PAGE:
The process of data wrangling is a critical step for any data scientist. Very rarely is data easily accessible in a data science project for analysis. It is more likely for the data to be in a file, a database, or extracted from documents such as web pages, tweets, or PDFs. Knowing how to wrangle and clean data will enable you to derive critical insights from your data that would otherwise be hidden.


Step 3. Data Analysis


After raw data has been cleaned, processed, and transformed, the final and most important step is to analyze the data. We will discuss 3 classes of data analysis techniques, namely, descriptive analysis, predictive analysis, and predictive analysis.


(i) Descriptive Data Analysis

This involves the use of data for story telling or data visualization using barplots, line graphs, histograms, scatter plots, pairplots, density plots, qqplots, etc. Some of the most common packages for descriptive data analysis include

  • Matplotlib
  • Ggplot2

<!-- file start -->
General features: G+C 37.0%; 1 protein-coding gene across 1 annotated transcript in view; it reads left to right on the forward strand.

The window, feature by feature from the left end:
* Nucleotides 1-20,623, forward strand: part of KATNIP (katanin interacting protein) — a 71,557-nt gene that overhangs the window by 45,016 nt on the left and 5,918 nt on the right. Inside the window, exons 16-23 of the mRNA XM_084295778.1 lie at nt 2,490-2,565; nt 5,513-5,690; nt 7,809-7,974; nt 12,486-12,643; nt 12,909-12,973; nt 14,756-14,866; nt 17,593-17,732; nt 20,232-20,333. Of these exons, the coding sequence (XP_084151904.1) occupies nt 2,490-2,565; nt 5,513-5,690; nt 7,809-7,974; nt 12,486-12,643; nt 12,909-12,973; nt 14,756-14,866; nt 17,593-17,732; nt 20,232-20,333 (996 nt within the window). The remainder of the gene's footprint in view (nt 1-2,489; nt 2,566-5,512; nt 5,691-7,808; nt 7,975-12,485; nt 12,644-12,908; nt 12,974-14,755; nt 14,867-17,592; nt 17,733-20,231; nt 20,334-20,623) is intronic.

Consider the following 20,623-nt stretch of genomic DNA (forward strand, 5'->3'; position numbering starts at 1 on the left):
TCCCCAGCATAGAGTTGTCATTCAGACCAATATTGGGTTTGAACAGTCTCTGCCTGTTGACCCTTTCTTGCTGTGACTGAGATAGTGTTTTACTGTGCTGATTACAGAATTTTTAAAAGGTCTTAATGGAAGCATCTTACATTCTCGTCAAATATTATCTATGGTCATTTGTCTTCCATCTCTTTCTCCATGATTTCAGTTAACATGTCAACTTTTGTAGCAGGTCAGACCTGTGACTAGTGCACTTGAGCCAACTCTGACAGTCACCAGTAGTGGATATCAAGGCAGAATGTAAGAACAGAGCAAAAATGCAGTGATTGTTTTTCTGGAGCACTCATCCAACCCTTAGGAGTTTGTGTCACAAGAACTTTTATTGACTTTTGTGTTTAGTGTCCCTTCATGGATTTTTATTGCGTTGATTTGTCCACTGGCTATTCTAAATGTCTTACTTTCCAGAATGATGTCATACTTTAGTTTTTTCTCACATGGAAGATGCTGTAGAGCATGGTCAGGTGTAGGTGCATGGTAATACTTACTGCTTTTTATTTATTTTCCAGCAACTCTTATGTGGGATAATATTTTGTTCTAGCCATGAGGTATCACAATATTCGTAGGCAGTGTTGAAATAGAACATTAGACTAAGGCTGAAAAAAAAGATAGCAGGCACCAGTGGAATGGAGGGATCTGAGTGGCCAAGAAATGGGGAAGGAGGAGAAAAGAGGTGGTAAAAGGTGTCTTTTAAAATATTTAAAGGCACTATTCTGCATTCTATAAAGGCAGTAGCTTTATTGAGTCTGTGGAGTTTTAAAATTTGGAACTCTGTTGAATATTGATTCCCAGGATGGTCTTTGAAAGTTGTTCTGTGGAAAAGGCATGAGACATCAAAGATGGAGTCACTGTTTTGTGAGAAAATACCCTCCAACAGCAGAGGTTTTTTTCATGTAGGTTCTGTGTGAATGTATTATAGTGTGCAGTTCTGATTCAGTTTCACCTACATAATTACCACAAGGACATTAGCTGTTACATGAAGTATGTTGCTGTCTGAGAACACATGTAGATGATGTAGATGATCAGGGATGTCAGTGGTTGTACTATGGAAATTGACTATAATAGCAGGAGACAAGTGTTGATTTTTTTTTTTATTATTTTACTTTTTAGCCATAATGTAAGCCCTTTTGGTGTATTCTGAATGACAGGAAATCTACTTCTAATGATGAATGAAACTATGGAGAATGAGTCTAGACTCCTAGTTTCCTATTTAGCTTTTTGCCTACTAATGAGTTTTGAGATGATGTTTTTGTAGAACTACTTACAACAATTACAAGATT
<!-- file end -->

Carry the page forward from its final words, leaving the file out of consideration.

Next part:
• Seaborn


(ii) Predictive Data Analysis

This involves the use of data for building predictive models that could be used for making predictions on unseen data. Some of the most common packages for predictive analytics include

  • Sci-kit learn package
  • Caret package
  • Tensorflow

Predictive data analysis can be further classified into the following groups:

a) Supervised Learning (Continuous Variable Prediction)

  • Basic regression
  • Multi-regression analysis

b) Supervised Learning (Discrete Variable Prediction)

  • Logistic Regression Classifier
  • Support Vector Machine Classifier
  • K-nearest neighbor (KNN) Classifier
  • Decision Tree Classifier
  • Random Forest Classifier

c) Unsupervised Learning

  • Kmeans clustering algorithm


(iii) Prescriptive Data Analysis

This involves the use of data for building models that can be used for prescribing a course of action based on insights derived from data. Some prescriptive data analysis techniques include

  • Probabilistic modeling
  • Optimization methods and operations research
  • Monte-Carlo simulations



Even though data is now produced at an unprecedented amount, data must be collected, processed, transformed, and analyzed to harness its power. We’ve discussed the 3 main stages involved: Raw Data and Its Sources; Wrangling of Raw Data; and Data Analysis.

Benjamin O. Tayo is a Physicist, Data Science Educator, and Writer, as well as the Owner of DataScienceHub. Previously, Benjamin was teaching Engineering and Physics at U. of Central Oklahoma, Grand Canyon U., and Pittsburgh State U.